**One of the most positive developments in Italy’s wine scene over the last 30 years has been the total transformation of Campania. It is safe to say that Campania’s wines have never been this good, and the improvements have been due both to a plethora of new and exciting estates run by a passionate and energetic new generation and, increasingly, to moneyed locals who are looking to invest in the region’s wine economy. The presence of a number of outstanding, world-class local grape varieties that grow practically nowhere else and a better understanding of many of the region’s unique—often volcanic—terroirs have also played important roles in the transformation of Campanian wine.
*Jancis Robinson, Master Sommelier and highly acclaimed wine critic writes,
“The vineyards of the region dominated by the city of Naples are in many ways some of Italy's most exciting. Many of them are planted with vines thought to be direct descendants of those brought here by the ancient Greeks. The very name of Aglianico, a red grape of enormous character which is so late-ripening it cannot be grown economically further north, is a corruption of Elleniko, or Greek. And then among white grapes Greco’s origins are fairly obvious. Falanghina is thought by some to have been responsible for the brownish wines of long-aged Falernum, arguably the most famous wine in classical literature. Fiano, capable of making nutty white wines which can also be aged, was mentioned by Pliny. All this could be dusty archive stuff were it not for the fact that so many producers are doing their best to make fine modern wines from these ancient grapes, each of which is bursting with character.
The most famous wine based on stern and sturdy Aglianico is Taurasi made in hills directly inland from Naples where it may be picked as late as November. The most famous Taurasi producer is Mastroberardino but they are now being rivalled by the likes of Antonio Caggiano, Molettieri, Terredora di Paolo and the thoroughly modern Feudi di San Gregorio which has put an international polish on these ancient grape varieties. Perhaps their best-known wine is Serpico, an oaked blend of Aglianico made universally intelligible by blending in a bit of Merlot. They, like others here, also grow the local red grape Piedirosso which is even more commonly grown in vineyards nearer the coast of Campania. Here, in the 54-ha Costa d'Amalfi DOC, red blends are made from Aglianico, Piedirosso and Sciascinoso. Whites and sparkling wines are made from blends of Biancolella, Chardonnay, Cococciola, Falanghina, Montonico Bianco, Passerina and Pecorino.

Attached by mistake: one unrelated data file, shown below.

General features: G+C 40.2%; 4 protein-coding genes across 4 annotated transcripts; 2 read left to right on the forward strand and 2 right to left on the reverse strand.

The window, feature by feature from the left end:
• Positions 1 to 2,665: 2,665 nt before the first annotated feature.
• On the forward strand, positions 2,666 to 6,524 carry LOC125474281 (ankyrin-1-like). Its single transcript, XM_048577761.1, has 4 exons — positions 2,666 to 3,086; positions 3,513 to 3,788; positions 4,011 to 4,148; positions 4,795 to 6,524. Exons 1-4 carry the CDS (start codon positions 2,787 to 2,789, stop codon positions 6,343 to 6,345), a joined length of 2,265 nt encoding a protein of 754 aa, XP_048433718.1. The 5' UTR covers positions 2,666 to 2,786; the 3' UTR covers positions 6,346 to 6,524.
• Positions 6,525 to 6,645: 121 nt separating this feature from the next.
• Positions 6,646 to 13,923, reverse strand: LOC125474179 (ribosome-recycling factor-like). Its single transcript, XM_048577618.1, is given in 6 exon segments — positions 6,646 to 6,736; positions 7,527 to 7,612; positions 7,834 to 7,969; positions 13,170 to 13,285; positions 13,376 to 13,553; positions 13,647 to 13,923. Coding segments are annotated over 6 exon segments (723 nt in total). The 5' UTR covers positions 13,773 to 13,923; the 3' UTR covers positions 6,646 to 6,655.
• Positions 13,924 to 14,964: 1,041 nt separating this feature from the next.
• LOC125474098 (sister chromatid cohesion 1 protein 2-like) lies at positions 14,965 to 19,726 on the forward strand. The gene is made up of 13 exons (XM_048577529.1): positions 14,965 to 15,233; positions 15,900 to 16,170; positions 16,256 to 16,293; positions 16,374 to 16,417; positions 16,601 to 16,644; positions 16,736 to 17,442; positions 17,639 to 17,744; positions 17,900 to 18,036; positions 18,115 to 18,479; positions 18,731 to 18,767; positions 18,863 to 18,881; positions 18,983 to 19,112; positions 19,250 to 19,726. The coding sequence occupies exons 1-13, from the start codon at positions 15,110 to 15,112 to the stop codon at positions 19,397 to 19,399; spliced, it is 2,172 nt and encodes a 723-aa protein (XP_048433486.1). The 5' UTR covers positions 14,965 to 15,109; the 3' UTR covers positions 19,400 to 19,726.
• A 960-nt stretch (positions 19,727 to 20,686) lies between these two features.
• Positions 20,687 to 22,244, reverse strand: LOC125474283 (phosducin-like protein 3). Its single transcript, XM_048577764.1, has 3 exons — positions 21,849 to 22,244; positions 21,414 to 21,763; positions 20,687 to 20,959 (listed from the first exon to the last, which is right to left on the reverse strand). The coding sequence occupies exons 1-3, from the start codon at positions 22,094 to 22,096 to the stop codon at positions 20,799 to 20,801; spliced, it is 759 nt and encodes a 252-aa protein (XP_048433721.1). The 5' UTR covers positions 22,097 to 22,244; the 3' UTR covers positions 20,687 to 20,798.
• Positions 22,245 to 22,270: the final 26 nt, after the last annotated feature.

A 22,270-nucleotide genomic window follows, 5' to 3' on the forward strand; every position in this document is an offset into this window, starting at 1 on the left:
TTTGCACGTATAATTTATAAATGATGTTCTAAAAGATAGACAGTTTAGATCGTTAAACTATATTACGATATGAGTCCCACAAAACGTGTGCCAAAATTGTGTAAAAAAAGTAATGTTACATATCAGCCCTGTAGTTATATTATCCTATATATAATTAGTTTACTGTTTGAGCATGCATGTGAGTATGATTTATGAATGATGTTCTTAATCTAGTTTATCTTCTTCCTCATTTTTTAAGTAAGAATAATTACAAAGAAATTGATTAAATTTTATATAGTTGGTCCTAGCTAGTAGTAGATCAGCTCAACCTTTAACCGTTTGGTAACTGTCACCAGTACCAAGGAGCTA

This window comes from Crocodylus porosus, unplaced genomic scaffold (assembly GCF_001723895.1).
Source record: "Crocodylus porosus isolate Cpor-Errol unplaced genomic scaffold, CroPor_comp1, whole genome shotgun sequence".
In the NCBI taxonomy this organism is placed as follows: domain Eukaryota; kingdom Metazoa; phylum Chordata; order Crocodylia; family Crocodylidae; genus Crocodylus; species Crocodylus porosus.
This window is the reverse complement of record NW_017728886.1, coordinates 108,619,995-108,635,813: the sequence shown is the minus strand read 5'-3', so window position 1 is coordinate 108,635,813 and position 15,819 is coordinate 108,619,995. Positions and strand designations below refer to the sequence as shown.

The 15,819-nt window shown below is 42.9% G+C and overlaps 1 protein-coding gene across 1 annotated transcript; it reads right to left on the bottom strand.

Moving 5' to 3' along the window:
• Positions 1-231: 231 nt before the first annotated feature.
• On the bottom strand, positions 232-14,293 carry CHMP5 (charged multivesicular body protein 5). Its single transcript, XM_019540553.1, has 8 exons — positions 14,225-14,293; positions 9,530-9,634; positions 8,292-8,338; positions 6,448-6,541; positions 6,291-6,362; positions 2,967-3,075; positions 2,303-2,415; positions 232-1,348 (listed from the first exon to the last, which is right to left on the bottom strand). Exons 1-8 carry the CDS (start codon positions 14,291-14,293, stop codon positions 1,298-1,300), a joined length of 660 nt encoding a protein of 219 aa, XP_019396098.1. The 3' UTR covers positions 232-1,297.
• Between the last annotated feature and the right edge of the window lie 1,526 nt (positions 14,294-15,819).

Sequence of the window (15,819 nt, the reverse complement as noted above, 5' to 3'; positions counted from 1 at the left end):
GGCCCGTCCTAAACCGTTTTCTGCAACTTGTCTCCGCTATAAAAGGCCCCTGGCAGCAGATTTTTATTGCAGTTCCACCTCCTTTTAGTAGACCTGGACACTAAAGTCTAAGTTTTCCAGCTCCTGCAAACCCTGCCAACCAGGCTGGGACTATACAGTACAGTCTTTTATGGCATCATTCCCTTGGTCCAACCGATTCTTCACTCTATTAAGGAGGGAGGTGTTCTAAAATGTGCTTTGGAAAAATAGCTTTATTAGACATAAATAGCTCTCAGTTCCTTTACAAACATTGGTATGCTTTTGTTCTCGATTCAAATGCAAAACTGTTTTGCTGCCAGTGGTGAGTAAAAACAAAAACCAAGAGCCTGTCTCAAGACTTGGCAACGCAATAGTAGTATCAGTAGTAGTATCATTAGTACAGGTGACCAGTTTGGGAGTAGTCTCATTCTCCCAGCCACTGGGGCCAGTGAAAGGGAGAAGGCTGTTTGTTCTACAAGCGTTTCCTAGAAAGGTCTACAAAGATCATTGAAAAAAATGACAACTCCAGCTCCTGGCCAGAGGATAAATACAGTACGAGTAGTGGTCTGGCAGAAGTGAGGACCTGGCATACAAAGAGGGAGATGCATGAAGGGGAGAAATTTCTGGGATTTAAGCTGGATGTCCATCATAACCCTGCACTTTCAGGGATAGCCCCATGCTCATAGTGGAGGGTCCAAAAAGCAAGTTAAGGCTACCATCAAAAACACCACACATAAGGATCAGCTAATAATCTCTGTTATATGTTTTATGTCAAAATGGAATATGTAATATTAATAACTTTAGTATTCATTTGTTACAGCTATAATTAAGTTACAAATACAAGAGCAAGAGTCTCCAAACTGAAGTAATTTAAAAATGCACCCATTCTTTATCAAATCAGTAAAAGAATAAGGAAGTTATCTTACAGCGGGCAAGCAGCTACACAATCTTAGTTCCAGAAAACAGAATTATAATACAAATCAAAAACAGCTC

Aglianico del Taburno is a tiny 86-ha region that became a DOC in 1986 and was promoted to DOCG in 2011, where you can find full-bodied reds and dry rosés.
The modern wine drinker is most likely to meet Fiano grapes here in a dry but powerful, ageworthy white labelled Fiano di Avellino after the town on the way to the Taurasi zone from Naples. Feudi di San Gregorio make several single-vineyard bottlings with even more character and some oak ageing. Today’s Falernum is the multi-coloured Falerno del Massico made on the coast north of Naples, most successfully by Villa Matilde. But perhaps Campania’s most intriguing white wine is Greco di Tufo, made from Greco grapes grown in tufa, a sort of soft, particularly well-drained limestone, just west of Taurasi.
Some favourite producers: Caggiano, Colli di Lapio, De Conciliis, Feudi di San Gregorio, Maffini, Mastroberardino, Molettieri, Montevetrano, Terredora di Paolo, Villa Matilde.
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*Jancis Robinson, “The Oxford Companion to Wine”